On Leap of Faith: "Alien yet familiar, bizarre yet completely fascinating. Expanding, contracting, erupting, settling down, always as one force..." - Bruce Lee Gallanter, DMG
Composer and multi-instrumentalist, PEK, set his sights on something bigger with the Leap of Faith Orchestra's Supernovae. The previous incarnation of the LOFO expands from the fifteen musicians on The Expanding Universe (Evil Clown, 2016) to twenty-one players on this new outing. Another noteworthy element of this project is PEK's use of Frame Notation where the score is seen in written descriptions and straight-forward symbols within Duration Bars. The system provides the musicians with immediate understanding of their own parts and the higher-level arrangement of the music.
Supernovae consists of a single track composition running just under eighty minutes. The digital download includes a bonus track. Though the extended piece is not broken out by formal movements, there are clear delineations within the score. PEK's ensemble—not surprisingly—includes enough non-traditional and weird instruments to compete with a Dr. Seuss orchestra. Though they are not playing in a vacuum, that group of instruments dominates the first ten minutes before strings and reeds make themselves more clearly heard. Forty-five minutes in, we have the first case of prolonged melody, darker and more subdued than the overall tone of the first half.
Supernovae gives way to free improvisation overlaying the melody. Eventually the piece introduces a brilliant percussion passage before it reintroduces the non-traditional music elements, but here in a more refined manner. As with all of PEK's compositions, there is—behind the scenes—a painstaking amount of organization that is not always evident in the listening. That is part of the beauty of this album; the non-traditional approach to instrumentation and the lack of adherence to Western structure continue to make the various iterations of Leap of Faith consistently interesting. And interesting look at the written score can be viewed at http://www.evilclown.rocks/lofo-supernovae-score.html.
Chicxulub - Creation Event
Evil Clown Headquarters, Waltham MA
26 January 2017
Photos by Raffi, screen grabs
PEK - clarinet, contra-alto clarinet, tenor saxophones,
dulzaina, oboe, tromboon, daxophone, electric kazoo, [d]ronin, aquasonic, melodica, crank siren,
glockenspiel, crotales, metal, ms-20, ableton mix,
Jason Adams - bass, electric cello, interstellar grain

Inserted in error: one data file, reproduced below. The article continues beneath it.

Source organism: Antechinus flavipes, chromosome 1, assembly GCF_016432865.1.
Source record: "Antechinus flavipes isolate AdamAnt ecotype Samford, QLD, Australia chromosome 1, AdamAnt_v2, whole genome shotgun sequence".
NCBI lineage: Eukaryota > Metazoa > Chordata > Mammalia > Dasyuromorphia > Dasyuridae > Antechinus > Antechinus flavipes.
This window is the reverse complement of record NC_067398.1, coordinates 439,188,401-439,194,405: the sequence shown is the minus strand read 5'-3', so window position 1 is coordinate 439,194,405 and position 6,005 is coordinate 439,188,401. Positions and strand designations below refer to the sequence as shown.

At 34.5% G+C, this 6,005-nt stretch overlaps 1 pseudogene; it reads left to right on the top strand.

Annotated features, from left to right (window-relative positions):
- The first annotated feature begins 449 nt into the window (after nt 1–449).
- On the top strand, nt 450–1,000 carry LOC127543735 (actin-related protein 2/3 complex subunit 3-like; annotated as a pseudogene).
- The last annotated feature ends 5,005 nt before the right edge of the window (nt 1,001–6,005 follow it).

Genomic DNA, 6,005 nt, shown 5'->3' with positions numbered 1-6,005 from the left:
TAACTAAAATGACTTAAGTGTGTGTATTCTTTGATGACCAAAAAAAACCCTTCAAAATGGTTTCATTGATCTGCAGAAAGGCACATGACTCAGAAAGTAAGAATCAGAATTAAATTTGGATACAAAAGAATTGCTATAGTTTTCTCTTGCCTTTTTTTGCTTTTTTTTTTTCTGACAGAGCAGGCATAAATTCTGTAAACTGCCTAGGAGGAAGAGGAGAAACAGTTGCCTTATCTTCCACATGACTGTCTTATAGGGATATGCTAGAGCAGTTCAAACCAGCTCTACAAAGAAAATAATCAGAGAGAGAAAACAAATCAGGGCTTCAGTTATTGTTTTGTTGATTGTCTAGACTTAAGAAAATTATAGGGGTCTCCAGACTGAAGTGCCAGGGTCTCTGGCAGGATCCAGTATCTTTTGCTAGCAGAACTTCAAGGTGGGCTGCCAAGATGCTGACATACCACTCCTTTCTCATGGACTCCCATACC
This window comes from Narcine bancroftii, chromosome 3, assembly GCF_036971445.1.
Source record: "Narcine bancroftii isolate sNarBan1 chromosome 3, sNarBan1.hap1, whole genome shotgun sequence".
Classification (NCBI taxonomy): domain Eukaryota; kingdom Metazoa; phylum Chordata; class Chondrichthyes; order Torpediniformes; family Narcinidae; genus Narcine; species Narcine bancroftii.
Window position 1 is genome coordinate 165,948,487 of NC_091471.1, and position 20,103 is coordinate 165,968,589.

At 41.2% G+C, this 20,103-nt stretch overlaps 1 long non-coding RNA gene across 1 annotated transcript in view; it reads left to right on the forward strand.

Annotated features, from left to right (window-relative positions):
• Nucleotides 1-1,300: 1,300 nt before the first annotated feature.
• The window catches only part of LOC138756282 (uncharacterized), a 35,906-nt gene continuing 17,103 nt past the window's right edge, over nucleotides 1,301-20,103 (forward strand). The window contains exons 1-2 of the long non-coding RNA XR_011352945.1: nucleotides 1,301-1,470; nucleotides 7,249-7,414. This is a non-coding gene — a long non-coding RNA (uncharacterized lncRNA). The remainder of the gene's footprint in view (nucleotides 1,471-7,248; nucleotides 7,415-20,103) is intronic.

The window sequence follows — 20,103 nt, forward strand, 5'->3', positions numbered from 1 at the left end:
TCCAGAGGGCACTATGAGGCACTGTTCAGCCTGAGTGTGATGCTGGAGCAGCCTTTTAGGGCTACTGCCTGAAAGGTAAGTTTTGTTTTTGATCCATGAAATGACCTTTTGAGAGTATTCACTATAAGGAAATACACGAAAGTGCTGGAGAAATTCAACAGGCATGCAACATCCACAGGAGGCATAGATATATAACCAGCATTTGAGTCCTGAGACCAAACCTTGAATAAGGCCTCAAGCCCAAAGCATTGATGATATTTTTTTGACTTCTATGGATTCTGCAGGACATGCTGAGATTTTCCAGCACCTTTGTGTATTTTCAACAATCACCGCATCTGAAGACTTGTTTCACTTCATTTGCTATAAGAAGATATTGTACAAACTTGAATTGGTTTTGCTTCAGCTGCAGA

clouds, [d]ronin, metal
Yuri Zbitnov - drums, daiko, balafon, glockenspiel,
crotales, danmo, metal, wood
Audio CD Evil Clown 9130
Chicxulub - Creation Event
streaming, downloads and CD mail Order
Impact - 1:07:27
On Metal Chaos Ensemble: "... using unique strategies to yield densely active and eerily surreal music, an incredible excursion through experimental improvisation." - Squidco website staff
Review by Bruce Lee Gallanter, Downtown Music Gallery
CHICXULUB [PEK / JASON ADAMS / YURI ZBITNOV] - Creation Event (Evil Clown 9130; USA) Chicxulub features Dave PEK on clarinets, double reeds, sax, daxophone, metals & percussion; Jason Adams on bass, electric cello & interstellar grain clouds (?) and Yuri Zbitnov on drums, percussion & balafon. Outside of a couple solo discs by PEK, this is the smallest number of participants of any of the two dozen LoF or offshoot discs that I’ve reviewed so far. This disc was recorded at Evil Clown Headquarters in January of this year (2017), just three months ago. From the look and list of instruments found in EC Headquarters, there are dozens (100’s?) of instruments to choose from: avalanche of reeds, percussion, electronics, rare and uncommon instruments.
“Impact” is a set-long single piece of some 67 minutes. Layers of resonating gongs, cymbals and assorted metals, near ominous in their dark, ritualistic sound. Is that an electric kazoo, are those sirens, gamelan gongs?!? It is quite unnerving yet somehow it does a fine job of transporting us to another world, weird yet exotic in its own way.
Industrial music?!? Eventually, the throbbing beast calms down to a more hypnotic, ritualistic groove. There is a long section of somber percussion: glockenspiel, bells, glimmering cymbals or electronic reverberations?!? Dinosaurs conversing? Godzilla vs. Gidra?!? PEK cuts loose on a large, deep sax in the second half, blasting with an immense, rather scary sound… but it doesn’t last for long as a more restrained, trance-inducing throb takes over, the beast calms down to a more tame segment. Is that a tribal, dance groove we hear towards the end?!?! It sure sounds that way and it sure feels good to me. Eventually settling into a long, coming in for a landing and a dream-like, space-music conclusion. - Bruce Lee Gallanter, DMG